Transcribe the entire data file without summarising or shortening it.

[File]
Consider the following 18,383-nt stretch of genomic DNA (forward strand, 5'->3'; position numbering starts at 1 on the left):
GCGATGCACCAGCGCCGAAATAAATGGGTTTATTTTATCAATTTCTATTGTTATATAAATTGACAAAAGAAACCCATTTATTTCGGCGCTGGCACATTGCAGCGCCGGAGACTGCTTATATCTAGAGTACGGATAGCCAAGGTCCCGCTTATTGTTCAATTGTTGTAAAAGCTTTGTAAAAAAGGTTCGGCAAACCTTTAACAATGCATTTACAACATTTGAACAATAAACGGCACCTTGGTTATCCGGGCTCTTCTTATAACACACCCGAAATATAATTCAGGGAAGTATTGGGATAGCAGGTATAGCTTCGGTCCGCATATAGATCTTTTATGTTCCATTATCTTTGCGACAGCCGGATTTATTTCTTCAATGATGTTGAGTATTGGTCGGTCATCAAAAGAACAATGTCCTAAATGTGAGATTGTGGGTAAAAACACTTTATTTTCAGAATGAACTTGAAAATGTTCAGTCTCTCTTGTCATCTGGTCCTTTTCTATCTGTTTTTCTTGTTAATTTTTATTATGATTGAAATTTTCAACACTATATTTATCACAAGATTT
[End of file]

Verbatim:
Consider the following 18,383-nt stretch of genomic DNA (forward strand, 5'->3'; position numbering starts at 1 on the left):
GCGATGCACCAGCGCCGAAATAAATGGGTTTATTTTATCAATTTCTATTGTTATATAAATTGACAAAAGAAACCCATTTATTTCGGCGCTGGCACATTGCAGCGCCGGAGACTGCTTATATCTAGAGTACGGATAGCCAAGGTCCCGCTTATTGTTCAATTGTTGTAAAAGCTTTGTAAAAAAGGTTCGGCAAACCTTTAACAATGCATTTACAACATTTGAACAATAAACGGCACCTTGGTTATCCGGGCTCTTCTTATAACACACCCGAAATATAATTCAGGGAAGTATTGGGATAGCAGGTATAGCTTCGGTCCGCATATAGATCTTTTATGTTCCATTATCTTTGCGACAGCCGGATTTATTTCTTCAATGATGTTGAGTATTGGTCGGTCATCAAAAGAACAATGTCCTAAATGTGAGATTGTGGGTAAAAACACTTTATTTTCAGAATGAACTTGAAAATGTTCAGTCTCTCTTGTCATCTGGTCCTTTTCTATCTGTTTTTCTTGTTAATTTTTATTATGATTGAAATTTTCAACACTATATTTATCACAAGATTT